FYI - Personal California birth records found in "unsecure" location - The California Department of Public Health (CDPH) reported that a "reel" containing birth records of people born in the state in 1974 was found in an "unsecure" location. http://www.scmagazine.com/personal-california-birth-records-found-in-unsecure-location/article/292368/?DCMP=EMC-SCUS_Newswire

FYI - $45M drained from bank accounts in international cyber heist - Eight individuals have been charged for their role in the hacking of two credit card processors, which allowed a global gang of cyber bandits to withdraw tens of millions of dollars from ATMs around the world, federal prosecutors announced Thursday. http://www.scmagazine.com/feds-45m-drained-from-bank-accounts-in-international-cyber-heist/article/292734/?DCMP=EMC-SCUS_Newswire

FYI - Hackers raid Washington state court system to steal 160,000 SSNs, 1M driver's license numbers - A hack on the public website of the Washington state Administrative Office of the Courts (AOC) has led to the compromised sensitive data of individuals whose cases were making their way through the state court system. http://www.scmagazine.com/hackers-raid-washington-state-court-system-to-steal-160000-ssns-1m-drivers-license-numbers/article/292730/?DCMP=EMC-SCUS_Newswire

FYI - Hackers hit domain registrar, access credit card data and passwords - A Denver-based domain name provider has suffered a breach where customers' personal data, including encrypted passwords and credit card information, was compromised. http://www.scmagazine.com/hackers-hit-domain-registrar-access-credit-card-data-and-passwords/article/292696/?DCMP=EMC-SCUS_Newswire

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Risk Management of Outsourced Technology Services

Due Diligence in Selecting a Service Provider - Contract Issues

Ownership and License

The contract should address ownership and allowable use by the service provider of the institution’s data, equipment/hardware, system documentation, system and application software, and other intellectual property rights. Other intellectual property rights may include the institution’s name and logo; its trademark or copyrighted material; domain names; web sites designs; and other work products developed by the service provider for the institution. The contract should not contain unnecessary limitations on the return of items owned by the institution. Institutions that purchase software should consider establishing escrow agreements. These escrow agreements may provide for the following: institution access to source programs under certain conditions (e.g., insolvency of the vendor), documentation of programming and systems, and verification of updated source code.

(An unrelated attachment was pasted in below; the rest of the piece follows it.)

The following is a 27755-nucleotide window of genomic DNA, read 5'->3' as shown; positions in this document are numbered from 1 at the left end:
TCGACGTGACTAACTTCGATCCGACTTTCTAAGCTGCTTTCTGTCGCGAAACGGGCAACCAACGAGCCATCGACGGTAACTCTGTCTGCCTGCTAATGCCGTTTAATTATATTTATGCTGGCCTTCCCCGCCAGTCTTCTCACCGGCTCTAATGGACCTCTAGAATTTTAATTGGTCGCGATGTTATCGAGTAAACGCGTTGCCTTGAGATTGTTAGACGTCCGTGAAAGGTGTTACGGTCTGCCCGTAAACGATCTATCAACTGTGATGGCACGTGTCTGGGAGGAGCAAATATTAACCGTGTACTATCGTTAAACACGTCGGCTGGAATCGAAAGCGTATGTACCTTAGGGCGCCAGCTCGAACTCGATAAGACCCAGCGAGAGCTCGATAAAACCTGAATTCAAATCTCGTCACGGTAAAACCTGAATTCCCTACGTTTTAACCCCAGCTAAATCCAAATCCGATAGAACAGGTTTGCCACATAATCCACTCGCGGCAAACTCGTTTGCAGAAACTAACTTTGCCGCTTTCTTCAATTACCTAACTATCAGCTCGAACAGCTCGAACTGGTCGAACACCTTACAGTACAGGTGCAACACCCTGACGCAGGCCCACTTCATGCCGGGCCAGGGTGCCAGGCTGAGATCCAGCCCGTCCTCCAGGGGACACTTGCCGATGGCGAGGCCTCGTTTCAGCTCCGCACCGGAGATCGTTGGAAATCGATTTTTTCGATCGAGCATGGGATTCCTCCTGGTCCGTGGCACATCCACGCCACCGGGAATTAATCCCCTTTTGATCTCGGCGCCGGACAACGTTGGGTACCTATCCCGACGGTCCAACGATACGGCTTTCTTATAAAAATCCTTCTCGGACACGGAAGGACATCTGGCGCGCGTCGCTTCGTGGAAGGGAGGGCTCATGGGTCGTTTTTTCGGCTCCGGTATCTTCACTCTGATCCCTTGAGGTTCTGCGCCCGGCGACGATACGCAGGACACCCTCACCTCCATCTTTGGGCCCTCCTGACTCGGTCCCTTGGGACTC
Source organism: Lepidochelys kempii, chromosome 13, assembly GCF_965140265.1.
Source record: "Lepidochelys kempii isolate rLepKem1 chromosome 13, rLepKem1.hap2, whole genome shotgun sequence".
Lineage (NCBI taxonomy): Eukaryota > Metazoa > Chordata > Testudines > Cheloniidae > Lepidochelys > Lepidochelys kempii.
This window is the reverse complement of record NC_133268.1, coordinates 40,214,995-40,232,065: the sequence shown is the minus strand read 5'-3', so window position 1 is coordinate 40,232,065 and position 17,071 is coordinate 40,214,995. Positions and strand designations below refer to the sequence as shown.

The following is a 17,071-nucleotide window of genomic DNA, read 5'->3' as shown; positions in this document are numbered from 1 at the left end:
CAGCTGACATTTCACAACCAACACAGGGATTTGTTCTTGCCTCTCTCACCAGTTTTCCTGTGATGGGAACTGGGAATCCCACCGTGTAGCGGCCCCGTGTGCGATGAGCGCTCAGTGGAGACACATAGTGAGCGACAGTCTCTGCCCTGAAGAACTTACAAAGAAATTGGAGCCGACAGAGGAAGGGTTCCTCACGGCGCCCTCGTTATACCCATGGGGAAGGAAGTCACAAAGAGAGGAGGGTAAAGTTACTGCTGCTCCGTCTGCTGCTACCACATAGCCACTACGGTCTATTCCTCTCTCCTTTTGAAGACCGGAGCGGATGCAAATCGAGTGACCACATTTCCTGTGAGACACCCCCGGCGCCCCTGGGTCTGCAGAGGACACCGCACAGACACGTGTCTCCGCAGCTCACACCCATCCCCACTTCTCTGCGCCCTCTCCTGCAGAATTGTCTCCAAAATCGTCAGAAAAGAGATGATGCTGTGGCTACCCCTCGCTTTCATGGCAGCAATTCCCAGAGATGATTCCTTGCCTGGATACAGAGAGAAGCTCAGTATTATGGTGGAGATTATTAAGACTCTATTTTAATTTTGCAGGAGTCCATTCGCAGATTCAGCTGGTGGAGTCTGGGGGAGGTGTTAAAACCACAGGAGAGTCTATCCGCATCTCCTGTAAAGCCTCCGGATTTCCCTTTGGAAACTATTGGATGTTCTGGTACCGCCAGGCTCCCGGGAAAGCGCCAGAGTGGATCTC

Institutions should consider the type of technology and current state of the industry when negotiating the appropriate length of the contract and its renewal periods. While there can be benefits to long-term technology contracts, certain technologies may be subject to rapid change and a shorter-term contract may prove beneficial. Similarly, institutions should consider the appropriate length of time required to notify the service provider of the institutions’ intent not to renew the contract prior to expiration. Institutions should consider coordinating the expiration dates of contracts for inter-related services (e.g., web site, telecommunications, programming, network support) so that they coincide, where practical. Such coordination can minimize the risk of terminating a contract early and incurring penalties as a result of necessary termination of another related service contract.